According to Paul Levinson, it would be improper to portray information technology as the cause of change in our world. However, Levinson clarifies that its role in enabling change can hardly be overestimated. He also points out--through riveting examples--that inventions have unintended consequences and uses. Why is it, for example, that the move from polytheism to monotheism failed when attempted by the pharaoh Ikhnaton, yet took solid root among the Hebrews who were taken out of Egypt by Moses only about 150 years later? Levinson argues that communication technology played a key role: The awkward Egyptian hieroglyphics failed to carry the ideology as well as the Hebrew alphabetic system. From there, Levinson examines the early social changes that became possible because of what the author calls "the first digital medium"--the alphabet. He considers how the Reformation, economic and political movements, and the scientific revolution were largely enabled by the printing press. He then discusses the influence of photographic communications and electronic technology such as the telegraph, the telephone, and broadcasting.
Levinson devotes the second half of the book to our present digital revolution, from word processing to the Internet and beyond. One of his key points is that new technology doesn't necessarily displace the old so much as it expands it. Therefore, he doesn't see any end to using paper anytime soon. However, he sees great need for changes in the way we view creative rights. He proposes what he calls an"electronic watermark" for intellectual property--a universal patent number that will be embedded in intellectual property and will notify users in any medium of the property's creators. Levinson puts forth his ideas in a manner that is both formal and engaging. He has a knack for making his reader feel intelligent and respected--and never more so than when he looks at issues of ethics and a speculative future.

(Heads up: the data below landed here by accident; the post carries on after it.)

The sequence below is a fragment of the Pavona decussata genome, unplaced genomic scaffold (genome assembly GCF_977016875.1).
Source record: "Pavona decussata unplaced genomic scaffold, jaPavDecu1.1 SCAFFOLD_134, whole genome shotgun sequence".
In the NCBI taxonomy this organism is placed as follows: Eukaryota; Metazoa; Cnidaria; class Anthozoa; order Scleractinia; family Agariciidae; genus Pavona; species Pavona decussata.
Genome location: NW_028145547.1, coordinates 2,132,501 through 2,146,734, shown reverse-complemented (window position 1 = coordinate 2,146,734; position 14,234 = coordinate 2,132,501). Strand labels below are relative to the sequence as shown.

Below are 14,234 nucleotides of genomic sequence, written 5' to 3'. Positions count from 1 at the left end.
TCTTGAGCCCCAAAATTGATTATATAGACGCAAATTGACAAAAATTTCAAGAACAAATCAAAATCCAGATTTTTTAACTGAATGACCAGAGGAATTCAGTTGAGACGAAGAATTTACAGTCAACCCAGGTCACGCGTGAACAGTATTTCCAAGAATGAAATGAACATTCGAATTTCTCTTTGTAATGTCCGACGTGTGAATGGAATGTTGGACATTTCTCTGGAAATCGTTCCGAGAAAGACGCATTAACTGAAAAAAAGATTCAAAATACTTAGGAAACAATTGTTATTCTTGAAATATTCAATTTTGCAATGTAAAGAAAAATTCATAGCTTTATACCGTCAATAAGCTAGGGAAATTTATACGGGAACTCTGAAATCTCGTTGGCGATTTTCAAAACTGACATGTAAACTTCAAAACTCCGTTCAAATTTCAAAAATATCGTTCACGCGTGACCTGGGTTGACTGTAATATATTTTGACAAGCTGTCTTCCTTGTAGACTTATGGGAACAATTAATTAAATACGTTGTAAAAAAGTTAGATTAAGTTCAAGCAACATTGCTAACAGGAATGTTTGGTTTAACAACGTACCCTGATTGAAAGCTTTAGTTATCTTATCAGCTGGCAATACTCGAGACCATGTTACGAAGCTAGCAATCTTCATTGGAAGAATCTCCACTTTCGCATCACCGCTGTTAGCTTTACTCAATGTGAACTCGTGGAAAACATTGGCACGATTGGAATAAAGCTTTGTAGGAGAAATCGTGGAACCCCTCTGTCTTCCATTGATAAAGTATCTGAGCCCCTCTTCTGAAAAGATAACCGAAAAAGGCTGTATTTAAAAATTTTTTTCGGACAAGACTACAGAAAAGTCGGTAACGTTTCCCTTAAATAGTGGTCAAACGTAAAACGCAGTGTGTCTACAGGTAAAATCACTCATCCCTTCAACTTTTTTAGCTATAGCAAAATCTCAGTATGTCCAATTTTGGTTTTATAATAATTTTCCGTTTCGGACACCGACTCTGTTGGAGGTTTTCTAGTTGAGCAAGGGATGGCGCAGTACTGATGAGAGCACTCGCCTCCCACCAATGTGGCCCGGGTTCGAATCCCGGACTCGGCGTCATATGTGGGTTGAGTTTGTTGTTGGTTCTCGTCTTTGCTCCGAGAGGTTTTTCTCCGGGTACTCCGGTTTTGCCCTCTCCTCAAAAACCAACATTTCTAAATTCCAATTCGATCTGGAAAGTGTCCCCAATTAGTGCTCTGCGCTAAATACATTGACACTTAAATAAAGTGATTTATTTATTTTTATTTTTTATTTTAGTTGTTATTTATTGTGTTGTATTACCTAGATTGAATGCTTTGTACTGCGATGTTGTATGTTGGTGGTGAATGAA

From Library Journal
Readers interested in history, technology, politics, or the limitations of cyberspace may now all clamber aboard for a grand tour of communications media and their effect on our personal and social lives. Levinson, president of Connected Education and a frequent contributor to Wired and the Village Voice, deftly guides us on a cogent review of everything from the alphabet and its impact on monotheistic religion to the printing press and its shaping of Columbus's voyage to the New World, concluding with (what else?) a crackerjack essay about cyberspace and "the feel of knowledge." Smart, spare, yet deep, and heartily recommended.?Geoff Rotunno, Tri-Mix Magazine, Goleta, Cal.
Copyright 1998 Reed Business Information, Inc.